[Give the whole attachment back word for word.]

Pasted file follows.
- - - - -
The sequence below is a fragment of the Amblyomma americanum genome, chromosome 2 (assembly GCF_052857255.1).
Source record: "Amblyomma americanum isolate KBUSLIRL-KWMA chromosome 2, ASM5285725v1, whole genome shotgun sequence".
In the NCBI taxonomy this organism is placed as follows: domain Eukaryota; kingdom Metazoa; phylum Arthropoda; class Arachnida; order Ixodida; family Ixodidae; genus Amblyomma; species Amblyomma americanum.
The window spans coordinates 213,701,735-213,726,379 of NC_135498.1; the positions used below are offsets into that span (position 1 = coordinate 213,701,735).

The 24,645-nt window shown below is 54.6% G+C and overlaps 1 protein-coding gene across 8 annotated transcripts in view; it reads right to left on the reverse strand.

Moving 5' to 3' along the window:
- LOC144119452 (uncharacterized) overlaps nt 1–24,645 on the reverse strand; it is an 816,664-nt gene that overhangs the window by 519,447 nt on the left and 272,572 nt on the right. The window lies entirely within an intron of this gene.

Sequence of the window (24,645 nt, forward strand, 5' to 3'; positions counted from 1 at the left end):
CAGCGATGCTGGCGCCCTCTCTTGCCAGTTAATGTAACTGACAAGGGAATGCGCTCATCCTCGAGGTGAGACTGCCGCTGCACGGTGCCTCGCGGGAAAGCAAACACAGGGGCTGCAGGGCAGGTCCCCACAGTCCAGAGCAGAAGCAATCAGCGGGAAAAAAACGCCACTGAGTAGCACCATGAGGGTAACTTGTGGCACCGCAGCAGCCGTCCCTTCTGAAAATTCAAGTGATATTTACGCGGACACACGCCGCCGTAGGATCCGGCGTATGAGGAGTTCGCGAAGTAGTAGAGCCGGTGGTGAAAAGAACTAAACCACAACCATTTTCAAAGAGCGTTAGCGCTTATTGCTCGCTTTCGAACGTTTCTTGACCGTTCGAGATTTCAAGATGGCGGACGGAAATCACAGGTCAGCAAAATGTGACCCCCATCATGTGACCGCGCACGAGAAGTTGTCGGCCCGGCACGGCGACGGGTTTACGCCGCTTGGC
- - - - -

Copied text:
The sequence below is a fragment of the Amblyomma americanum genome, chromosome 2 (assembly GCF_052857255.1).
Source record: "Amblyomma americanum isolate KBUSLIRL-KWMA chromosome 2, ASM5285725v1, whole genome shotgun sequence".
In the NCBI taxonomy this organism is placed as follows: domain Eukaryota; kingdom Metazoa; phylum Arthropoda; class Arachnida; order Ixodida; family Ixodidae; genus Amblyomma; species Amblyomma americanum.
The window spans coordinates 213,701,735-213,726,379 of NC_135498.1; the positions used below are offsets into that span (position 1 = coordinate 213,701,735).

The 24,645-nt window shown below is 54.6% G+C and overlaps 1 protein-coding gene across 8 annotated transcripts in view; it reads right to left on the reverse strand.

Moving 5' to 3' along the window:
- LOC144119452 (uncharacterized) overlaps nt 1–24,645 on the reverse strand; it is an 816,664-nt gene that overhangs the window by 519,447 nt on the left and 272,572 nt on the right. The window lies entirely within an intron of this gene.

Sequence of the window (24,645 nt, forward strand, 5' to 3'; positions counted from 1 at the left end):
CAGCGATGCTGGCGCCCTCTCTTGCCAGTTAATGTAACTGACAAGGGAATGCGCTCATCCTCGAGGTGAGACTGCCGCTGCACGGTGCCTCGCGGGAAAGCAAACACAGGGGCTGCAGGGCAGGTCCCCACAGTCCAGAGCAGAAGCAATCAGCGGGAAAAAAACGCCACTGAGTAGCACCATGAGGGTAACTTGTGGCACCGCAGCAGCCGTCCCTTCTGAAAATTCAAGTGATATTTACGCGGACACACGCCGCCGTAGGATCCGGCGTATGAGGAGTTCGCGAAGTAGTAGAGCCGGTGGTGAAAAGAACTAAACCACAACCATTTTCAAAGAGCGTTAGCGCTTATTGCTCGCTTTCGAACGTTTCTTGACCGTTCGAGATTTCAAGATGGCGGACGGAAATCACAGGTCAGCAAAATGTGACCCCCATCATGTGACCGCGCACGAGAAGTTGTCGGCCCGGCACGGCGACGGGTTTACGCCGCTTGGC